The temple is dedicated to Lord Sree Venkataramana. Built in 1450 AD, legend has it that a family of Gowda Saraswat Brahmins (namely Soire Prabhu and Soma Sharma) brought Lord Venkataramana’s idols along with them while migrating from Goa which they installed in Karkala.
Successive generations of that family settled in Karkala itself. They continued the worship of the Lord and constructed a temple for Him, where they could pay due obeisance to the Lord. As days passed by, the glory of the Lord spread far and wide, and the temple became famous as “Padu Tirupthi”.
The temple is built in traditional style and considered the most important attraction of Karkala. The principal deity of this temple is Lord Venkataramana.
The temple structure stands in the centre of the city, which attracts lakhs of devotees throughout the year. Popularly known as Padutirupathi ; The Kannada word PADU means west. This place is considered very sacred by the devotees, as they believe that the Lord will grant all their wishes. This majestic building reflects the architecture that was prevalent in ancient South India. The rites and rituals followed at this temple are similar to those of the Tirupathi Temple at Thirumala, Andhra Pradesh. According to legends this temple is an extension of Tirupathi.
Rites and rituals
Since this temple is related to Tirumala it follows the same rituals as in Tirupathi Temple. In the morning at 6:00AM (in some cases it is 5:30 am during Ashwija Month) the temple doors are opened with Dwara Pooja and Suprabhatam. Dwara Pooja is performed for the door keepers Jaya-Vijaya (in Vishnu Loka they represent DwaraPaalakaas).
Suprabhatam is a special slokha recited to wake up the Lord from his sleeps. Then after the end of Suprabhata Nirmala Visarjana (removal of old flowers and decoration of new ones to deities) is performed with Ganji Naivedyam (serving of rice and rice item foods, including Navaneetham-mixture of butter, til and sugar) at about 6:30 am. At 10:00 am Panchaamrutha abhishekha is performed for the Saligrama. This abhishekha is a typical one as performed in Tirupathi. In Tirumala this is performed on Lord Venkateshwara’s Stone Statue and to honour the same here it is performed on the Saligrama.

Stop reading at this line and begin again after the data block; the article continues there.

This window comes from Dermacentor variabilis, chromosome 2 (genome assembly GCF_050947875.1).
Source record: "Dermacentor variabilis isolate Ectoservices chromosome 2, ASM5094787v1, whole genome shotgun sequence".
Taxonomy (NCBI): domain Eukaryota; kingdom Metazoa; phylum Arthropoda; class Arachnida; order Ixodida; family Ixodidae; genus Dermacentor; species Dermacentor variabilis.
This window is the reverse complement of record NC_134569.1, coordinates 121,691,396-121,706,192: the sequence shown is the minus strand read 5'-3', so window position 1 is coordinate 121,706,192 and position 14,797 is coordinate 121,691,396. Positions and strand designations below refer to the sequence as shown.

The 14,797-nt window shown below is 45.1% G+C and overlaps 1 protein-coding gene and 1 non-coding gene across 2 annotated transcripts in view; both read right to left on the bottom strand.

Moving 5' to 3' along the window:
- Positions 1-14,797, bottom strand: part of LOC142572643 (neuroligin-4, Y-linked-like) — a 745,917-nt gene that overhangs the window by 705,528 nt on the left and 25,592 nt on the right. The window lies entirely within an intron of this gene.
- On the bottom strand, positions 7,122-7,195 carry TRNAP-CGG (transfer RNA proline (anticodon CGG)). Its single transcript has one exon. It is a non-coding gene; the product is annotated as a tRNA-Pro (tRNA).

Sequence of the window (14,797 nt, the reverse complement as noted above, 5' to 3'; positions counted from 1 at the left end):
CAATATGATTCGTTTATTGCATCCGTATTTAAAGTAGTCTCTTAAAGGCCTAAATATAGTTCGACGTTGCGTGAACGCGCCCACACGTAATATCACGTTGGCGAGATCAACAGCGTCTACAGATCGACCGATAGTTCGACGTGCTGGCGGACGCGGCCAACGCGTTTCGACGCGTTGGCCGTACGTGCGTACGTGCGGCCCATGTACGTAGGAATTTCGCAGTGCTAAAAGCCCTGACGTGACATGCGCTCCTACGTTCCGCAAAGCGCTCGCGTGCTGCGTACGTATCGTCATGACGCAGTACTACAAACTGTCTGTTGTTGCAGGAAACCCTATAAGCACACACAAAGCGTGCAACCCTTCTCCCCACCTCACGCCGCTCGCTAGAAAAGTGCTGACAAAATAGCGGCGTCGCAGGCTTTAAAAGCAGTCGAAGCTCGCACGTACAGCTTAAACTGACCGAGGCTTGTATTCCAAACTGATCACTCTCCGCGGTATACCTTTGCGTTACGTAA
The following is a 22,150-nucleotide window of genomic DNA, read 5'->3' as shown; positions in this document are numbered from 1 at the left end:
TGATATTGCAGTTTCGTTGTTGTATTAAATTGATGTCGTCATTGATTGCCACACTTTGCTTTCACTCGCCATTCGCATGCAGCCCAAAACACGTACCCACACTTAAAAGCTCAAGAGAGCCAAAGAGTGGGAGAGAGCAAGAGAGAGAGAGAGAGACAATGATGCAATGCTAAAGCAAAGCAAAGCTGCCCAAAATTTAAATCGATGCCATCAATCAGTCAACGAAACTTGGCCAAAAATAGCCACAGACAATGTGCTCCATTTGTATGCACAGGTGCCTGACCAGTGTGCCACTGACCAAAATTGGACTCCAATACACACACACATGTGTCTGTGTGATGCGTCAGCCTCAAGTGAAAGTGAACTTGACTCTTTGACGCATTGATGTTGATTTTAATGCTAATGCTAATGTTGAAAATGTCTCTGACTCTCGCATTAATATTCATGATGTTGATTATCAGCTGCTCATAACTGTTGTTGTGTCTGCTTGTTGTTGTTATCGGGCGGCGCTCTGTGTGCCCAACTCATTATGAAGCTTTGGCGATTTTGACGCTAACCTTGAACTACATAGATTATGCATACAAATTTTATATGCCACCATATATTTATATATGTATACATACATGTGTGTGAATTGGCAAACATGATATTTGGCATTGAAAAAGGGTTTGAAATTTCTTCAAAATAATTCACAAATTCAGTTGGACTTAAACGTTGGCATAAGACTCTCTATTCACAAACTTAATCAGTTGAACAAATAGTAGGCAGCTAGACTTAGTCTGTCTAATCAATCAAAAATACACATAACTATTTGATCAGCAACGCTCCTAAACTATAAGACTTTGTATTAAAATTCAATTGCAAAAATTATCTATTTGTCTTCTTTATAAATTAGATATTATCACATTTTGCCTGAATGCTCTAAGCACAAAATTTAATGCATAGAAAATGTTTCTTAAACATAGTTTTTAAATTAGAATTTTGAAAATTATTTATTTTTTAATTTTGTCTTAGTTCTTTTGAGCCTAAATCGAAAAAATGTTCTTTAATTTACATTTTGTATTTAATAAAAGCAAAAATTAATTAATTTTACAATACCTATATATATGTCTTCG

In the afternoon at 12:00 pm Naivedyam is performed wherein several items are served for the lord in a huge plate and utensil made out of copper. Once the Naivedya is over little bit of rice is served in small utensils and is kept in front of Parivar Devas while one is offered to Sree Veeramaruthi Temple. After this Maha Puja is performed at 1:00 pm, this is called here as Raajopchaara Puja. The temple doors are closed after this for Vishrama Seva.
Late in the evening at about 6:00 pm, temple doors are again opened with lighting of oil lamps. A special shlokha is sung called as Deevtige Salaam Shlokham. Recorded cassettes of bhajans are played on loud speakers at this divine time of sunset. At 6:30PM people from all over the town come to temple to sing the hyms of Lord Almighties and this goes on until 8:00 pm.
At 8`O clock again Naivedyam is offered with Mangalaarthi. Once Mangalaaarthi finishes night Utsava is offered, this is usually an outing to the town except on Amavasya and Ekadashi. Once Utsava returns to temple there are five rounds inside; first one being Vaadya Sutthu(Instrumental), second and third is Rigveda and Yajurveda Sutthu, fourth is Sangeetha Sutthu (Yakshagana’s Thaala Maddhale) and last one is Sarva Vaadya Sutthu. After the utsav ends with Vasantha Puja (Lord is given Uyaala Seva with recitals of shlokhas) deities are put to sleep which is known as Ekaantha Seva (11:30PM or on festive days depends on time taken).